One of nature’s greatest offerings can be seen on the 8 October when the Moon fully enters the Earth’s dark shadow and experiences a total eclipse. North America and Australia/New Zealand are well placed to see at least some of this great event but Europe and Africa miss out this time.
There are different stages to each total eclipse. When the Moon leading edge or limb enters the the outer part of Earth’s shadow, that’s the start of the penumbral eclipse. The penumbral shadow is very faint and the effects it has on the Moon are very subtle and at first it’s likely nothing will be seen. Once the Moon is about half immersed then a slight darkening of the leading edge is noticeable in good conditions, increasing as the Moon moves more into the penumbral shadow. The next stage is where the true action begins with the start of the partial phase, when the Moon enters the umbra, the darkest part of Earth’s shadow. From this time onwards the night deepens as the Moon moves further into the umbra, turning more reddish-brown.
Finally just a small slither of the Moon is left outside the umbra and this disappears once totality starts, at this stage the whole of the Moon being engulfed by the umbra. The Moon should still be visible to the naked eye because sunlight is refracted by the Earth’s atmosphere onto the Moon, giving it a familiar coppery hue. On rare occasions the Moon does turn very dark during an eclipse and just how bright and colourful a Moon we see depends on how clear the air is around the Moon; the clearer the darker the eclipse. Also the Moon’s path through the umbra is a factor; just how close does it gets to the deepest, darkest central umbra. This eclipse sees the Moon pass north of the umbra’s centre line. The total eclipse ends with the Moon’s leading edge slipping back into the sunlight and gradually it will move completely out of the umbra, signaling the end of the partial phase. The eclipse finally ends with the Moon gliding serenely out of the penumbra.
All of the USA will see something of the eclipse on the morning of 8 October, with west being best. The further east you live the less you will see, with the eastern seaboard experiencing the start of totality with the Moon low on the western horizon about 30-45 minutes before sunrise depending how far south you are. Even further west in Chicago and to a lesser extent in Houston, the Moon is unfavourably low as totality starts. More comfortable views can be gotten on the west coast, with Los Angeles observers not experiencing a low Moon until towards the end of the partial phase, the Moon being above 30 degrees altitude for the whole of totality. The best place to be is Hawaii, with the Moon riding high for the whole of the eclipse from from 10.15pm (7 October) to 3.35am.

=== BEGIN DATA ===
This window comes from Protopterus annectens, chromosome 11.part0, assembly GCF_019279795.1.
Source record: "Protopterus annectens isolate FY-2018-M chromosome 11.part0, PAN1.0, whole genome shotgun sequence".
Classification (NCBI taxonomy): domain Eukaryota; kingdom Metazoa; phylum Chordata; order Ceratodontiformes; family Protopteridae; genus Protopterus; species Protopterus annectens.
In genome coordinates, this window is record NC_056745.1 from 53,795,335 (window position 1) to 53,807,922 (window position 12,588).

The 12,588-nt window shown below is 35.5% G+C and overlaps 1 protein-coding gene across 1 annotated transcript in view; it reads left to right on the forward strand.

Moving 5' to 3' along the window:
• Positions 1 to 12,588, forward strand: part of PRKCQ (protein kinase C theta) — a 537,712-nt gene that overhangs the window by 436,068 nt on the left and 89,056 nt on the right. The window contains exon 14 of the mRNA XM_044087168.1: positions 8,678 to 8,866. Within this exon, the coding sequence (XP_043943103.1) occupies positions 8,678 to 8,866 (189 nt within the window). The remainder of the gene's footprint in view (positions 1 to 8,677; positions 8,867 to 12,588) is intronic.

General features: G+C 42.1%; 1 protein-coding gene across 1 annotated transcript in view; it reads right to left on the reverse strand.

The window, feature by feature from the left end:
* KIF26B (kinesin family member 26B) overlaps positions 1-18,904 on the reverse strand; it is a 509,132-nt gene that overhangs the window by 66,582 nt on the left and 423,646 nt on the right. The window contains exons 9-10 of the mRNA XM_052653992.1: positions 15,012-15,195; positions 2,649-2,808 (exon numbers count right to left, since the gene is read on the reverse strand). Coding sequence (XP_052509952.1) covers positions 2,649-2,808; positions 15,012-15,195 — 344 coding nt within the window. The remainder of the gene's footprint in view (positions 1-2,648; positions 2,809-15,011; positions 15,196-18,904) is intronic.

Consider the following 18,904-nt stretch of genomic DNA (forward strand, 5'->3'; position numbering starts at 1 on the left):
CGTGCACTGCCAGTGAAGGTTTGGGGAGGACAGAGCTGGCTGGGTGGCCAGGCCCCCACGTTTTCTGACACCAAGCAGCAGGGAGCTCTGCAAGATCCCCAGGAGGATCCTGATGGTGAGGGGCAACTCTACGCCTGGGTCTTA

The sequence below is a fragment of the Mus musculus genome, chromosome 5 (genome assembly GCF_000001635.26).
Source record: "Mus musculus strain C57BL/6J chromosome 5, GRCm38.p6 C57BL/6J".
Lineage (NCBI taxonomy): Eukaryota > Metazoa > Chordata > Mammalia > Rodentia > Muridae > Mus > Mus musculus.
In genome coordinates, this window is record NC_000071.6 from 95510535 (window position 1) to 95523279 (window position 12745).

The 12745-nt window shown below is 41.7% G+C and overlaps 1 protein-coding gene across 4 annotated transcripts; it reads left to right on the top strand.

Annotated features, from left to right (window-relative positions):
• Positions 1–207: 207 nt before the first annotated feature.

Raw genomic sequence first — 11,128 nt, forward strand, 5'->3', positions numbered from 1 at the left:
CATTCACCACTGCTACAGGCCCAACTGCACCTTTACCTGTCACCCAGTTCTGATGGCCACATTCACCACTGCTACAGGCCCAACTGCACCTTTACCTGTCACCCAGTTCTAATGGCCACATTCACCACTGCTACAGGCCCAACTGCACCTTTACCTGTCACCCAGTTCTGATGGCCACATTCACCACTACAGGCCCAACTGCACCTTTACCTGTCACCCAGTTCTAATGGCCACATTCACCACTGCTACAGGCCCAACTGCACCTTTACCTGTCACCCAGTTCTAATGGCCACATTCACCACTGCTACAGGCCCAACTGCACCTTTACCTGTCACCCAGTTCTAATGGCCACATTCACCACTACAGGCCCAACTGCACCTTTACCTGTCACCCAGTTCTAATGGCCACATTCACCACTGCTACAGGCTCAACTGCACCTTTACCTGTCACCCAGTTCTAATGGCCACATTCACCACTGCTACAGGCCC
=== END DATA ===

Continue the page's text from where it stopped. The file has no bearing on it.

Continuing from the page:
Here are the timings for major US cities;
4.18am EDT start of penumbra; Moon +29 degrees/ +39
5.18am start of partial phase; Moon +18 degrees/+26
6.27am start of totality; Moon +6 degrees/+10
6.55am maximum eclipse Miami only; Moon +6
3.18am CDT start of penumbra; Moon +38 degrees/ +50
4.18am start of partial phase; Moon + 28 degrees/ +38
5.27am start of totality; Moon +16 degrees/ +24
5.55am maximum eclipse; Moon +11 degrees/ +18
6.22am end of totality; Moon +6 degrees/ +13
7.36am end of partial; Moon sets Houston 7.26am
10.15pm HAST start of penumbra; Moon +57 degrees
11.15pm start of partial phase; Moon +68 degrees
12.25am start of totality; Moon +74 degrees
12.54am maximum eclipse; Moon +72 degrees
1.24am end of totality; Moon +68 degrees
2.36am end of partial; Moon +54 degrees
3.36am end of eclipse; Moon +40 degrees
Australia and New Zealand
New Zealand and Australia’s eastern seaboard will see the whole of the eclipse on the evening of 8/9 October with New Zealand best placed; from Sydney the Moon is only 15 degrees up after rising at the start of the partial phase. Further west, observers will miss the start of the eclipse with Perth experiencing the start of totality as the Moon rises.
Here are the timings for selected cities
Wellington/Sydney/Adelaide (local Daylight Savings Time)
9.15pm/ 7.15pm/ sun still up; start of penumbra; Moon +19 degrees/ +4 (sun -4)
10.15pm/ 8.15pm/ 7.45pm start of partial phase; Moon +28 degrees/ +15/ +5 (sun -5)
11.25pm/ 9.25pm/ 8.55pm start of totality; Moon +36 degrees/ +30/ +18
11.54pm/ 9.54pm/ 9.24pm maximum eclipse; Moon +39 degrees/ +32/ +23
12.24am/ 10.24pm/ 9.54pm end of totality; Moon +40 degrees/ +37/ +30
1.34am/ 11.34pm/ 11.04pm end of partial; Moon +41 degrees/ +45/ +38
2.33am/ 12.33am/ 12.03am end of eclipse; Moon +38 degrees/ +48/ +45
Darwin/Perth (local time, no daylight savings time in force)
6.45pm start of partial; Darwin Moon +3 degrees; Sun just set
7.55pm / 6.25pm start of totality; Moon +17 degrees/ Perth Moon rises 6.19pm
8.24pm/ 6.54pm maximum eclipse; Moon +24 degrees/ +6
8.54pm/ 7.24pm end of totality; Moon +31 degrees/ +12
10.04pm/ 8.36pm end of partial; Moon +46 degrees/ +25
11.03pm/ 9.33pm end of eclipse; Moon +59degrees/ +35
If you are successful in observing the eclipse Astronomy Now would be delighted to receive your images images; please send them in TIFF or JPEG format to gallery2014 @ astronomynow.com. NASA’s eclipses website has more information; visit http://eclipse.gsfc.nasa.gov/OH/OH2014.html#LE2014Oct08T